With steps so quiet they would have made a hunting panther blush with embarrassment, the Scrap Knight crept toward the opening.  Flashes of lightning illuminated all the world around for miles in frozen strobing frames, but not the opening.  Sheltered as it was by the leaning stones, it kept its secrets even against the low honey glow of the Knight’s eyes.

He was up against the rough sandstone boulder now, just to the side of the opening which came no higher than his knee.  The Scrap Knight tucked his sickle into his belt and tested his grip on the newly found short sword.  Its straight, vicious blade would serve him better than the sickle’s hook if the opening remained narrow for any distance.  He squatted, readied himself, and then whipped into the opening poised to strike.

The Scrap Knight was quicker than most but that night, he was not nearly quick enough.  Hands like gauze wrapped steel gripped his shoulders and sucked him into the hollow headfirst.  He was hurled to the ground and, before he could recover his wits, the sword was kicked from him.  Gauzed hands flipped him to his back with rough efficiency and a boney, swollen knee pressed into his chest.  A honed blade was thrust against the rind flesh beneath his chin.  Above him, a grey face wreathed in shadow pressed a finger to its lips for silence.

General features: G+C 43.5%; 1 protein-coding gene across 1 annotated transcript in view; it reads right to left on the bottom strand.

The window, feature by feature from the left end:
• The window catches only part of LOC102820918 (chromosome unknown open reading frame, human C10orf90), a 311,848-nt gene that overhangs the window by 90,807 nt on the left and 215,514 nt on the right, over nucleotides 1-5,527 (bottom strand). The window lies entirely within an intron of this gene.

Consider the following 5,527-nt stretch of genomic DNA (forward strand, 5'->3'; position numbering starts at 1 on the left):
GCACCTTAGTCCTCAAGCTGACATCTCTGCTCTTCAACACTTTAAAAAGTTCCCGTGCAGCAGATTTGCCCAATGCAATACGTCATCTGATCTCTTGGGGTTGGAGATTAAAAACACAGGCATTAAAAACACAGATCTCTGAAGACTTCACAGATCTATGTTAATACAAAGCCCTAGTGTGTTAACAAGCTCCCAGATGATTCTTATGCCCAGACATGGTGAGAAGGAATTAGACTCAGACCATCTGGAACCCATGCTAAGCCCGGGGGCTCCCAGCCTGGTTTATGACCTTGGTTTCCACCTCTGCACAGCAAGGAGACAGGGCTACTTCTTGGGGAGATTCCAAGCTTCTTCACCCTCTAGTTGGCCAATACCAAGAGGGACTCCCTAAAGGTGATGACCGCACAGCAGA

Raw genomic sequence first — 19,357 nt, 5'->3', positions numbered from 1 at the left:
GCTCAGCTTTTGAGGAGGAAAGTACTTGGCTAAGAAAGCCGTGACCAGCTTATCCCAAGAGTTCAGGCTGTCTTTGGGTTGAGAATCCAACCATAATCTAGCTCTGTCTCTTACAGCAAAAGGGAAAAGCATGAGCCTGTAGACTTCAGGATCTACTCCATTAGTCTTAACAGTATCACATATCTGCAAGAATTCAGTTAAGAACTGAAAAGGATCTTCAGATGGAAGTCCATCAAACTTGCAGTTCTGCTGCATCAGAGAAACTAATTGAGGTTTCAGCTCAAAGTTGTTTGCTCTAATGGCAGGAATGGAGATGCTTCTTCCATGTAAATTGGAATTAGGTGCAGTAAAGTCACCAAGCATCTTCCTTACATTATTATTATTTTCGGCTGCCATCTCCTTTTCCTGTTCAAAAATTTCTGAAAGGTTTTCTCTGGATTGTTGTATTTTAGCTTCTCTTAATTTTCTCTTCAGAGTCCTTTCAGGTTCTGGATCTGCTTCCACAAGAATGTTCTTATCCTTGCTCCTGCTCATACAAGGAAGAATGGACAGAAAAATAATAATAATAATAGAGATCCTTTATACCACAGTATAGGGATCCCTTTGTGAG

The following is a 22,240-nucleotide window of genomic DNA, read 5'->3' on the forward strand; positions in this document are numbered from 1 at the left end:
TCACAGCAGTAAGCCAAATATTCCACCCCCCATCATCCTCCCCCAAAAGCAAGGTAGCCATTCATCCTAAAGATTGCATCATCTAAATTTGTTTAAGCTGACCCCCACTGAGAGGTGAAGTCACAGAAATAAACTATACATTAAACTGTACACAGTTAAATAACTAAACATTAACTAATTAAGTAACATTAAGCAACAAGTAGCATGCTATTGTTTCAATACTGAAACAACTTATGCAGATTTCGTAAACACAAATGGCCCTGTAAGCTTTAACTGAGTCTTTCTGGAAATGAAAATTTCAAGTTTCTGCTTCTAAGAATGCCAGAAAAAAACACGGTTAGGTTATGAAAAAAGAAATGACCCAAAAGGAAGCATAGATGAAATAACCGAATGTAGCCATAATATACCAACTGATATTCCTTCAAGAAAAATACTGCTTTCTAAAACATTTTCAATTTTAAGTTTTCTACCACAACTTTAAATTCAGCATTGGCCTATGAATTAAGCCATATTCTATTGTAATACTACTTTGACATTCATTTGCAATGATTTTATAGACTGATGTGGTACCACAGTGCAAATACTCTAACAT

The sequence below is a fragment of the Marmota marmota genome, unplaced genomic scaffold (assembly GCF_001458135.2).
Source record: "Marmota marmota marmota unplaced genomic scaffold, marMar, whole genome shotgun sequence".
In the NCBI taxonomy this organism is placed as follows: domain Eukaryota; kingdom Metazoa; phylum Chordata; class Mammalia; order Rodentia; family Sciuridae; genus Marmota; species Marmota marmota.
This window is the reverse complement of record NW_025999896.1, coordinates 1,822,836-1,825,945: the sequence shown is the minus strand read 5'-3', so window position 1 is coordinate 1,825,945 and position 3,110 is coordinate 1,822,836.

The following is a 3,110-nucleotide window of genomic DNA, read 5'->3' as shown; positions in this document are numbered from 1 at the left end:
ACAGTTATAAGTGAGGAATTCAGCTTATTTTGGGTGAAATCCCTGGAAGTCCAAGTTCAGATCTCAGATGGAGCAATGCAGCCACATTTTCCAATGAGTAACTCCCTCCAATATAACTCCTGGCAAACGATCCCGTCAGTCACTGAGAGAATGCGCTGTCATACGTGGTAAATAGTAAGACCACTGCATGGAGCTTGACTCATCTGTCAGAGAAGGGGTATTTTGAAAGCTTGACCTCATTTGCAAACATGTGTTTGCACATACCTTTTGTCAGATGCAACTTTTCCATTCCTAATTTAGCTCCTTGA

Dark wet eyes studied the Scrap Knight’s face, first the flickering candle yellow of his scowling eyes, then the pumpkin grooves of his cheeks, and finally the clenched slash of his lipless mouth.  For a long, tense moment those eyes deliberated.  Then the shrouded figure withdrew and moved to the other side of the cramped cave to sit silently against the wall, arms folded.  He bowed his head and waited so still that the Scrap Knight wondered if he might be sleeping until he buried his mouth in the crook of his arm to stifle a rasping cough.  The Scrap Knight settled into a corner of his own where he could watch the opening and the grey stranger.

The storm quieted after midnight while the dark was still tar under the new moon.  The stillness that followed felt like spun sugar, sweet but frail.  And so, the Scrap Knight and the grey man said nothing and waited for quiet to thicken into peace.  The first rose-colored rays of dawn were kissing the blackened bottoms of the heavy blanketing clouds when finally, the pair emerged from their burrow.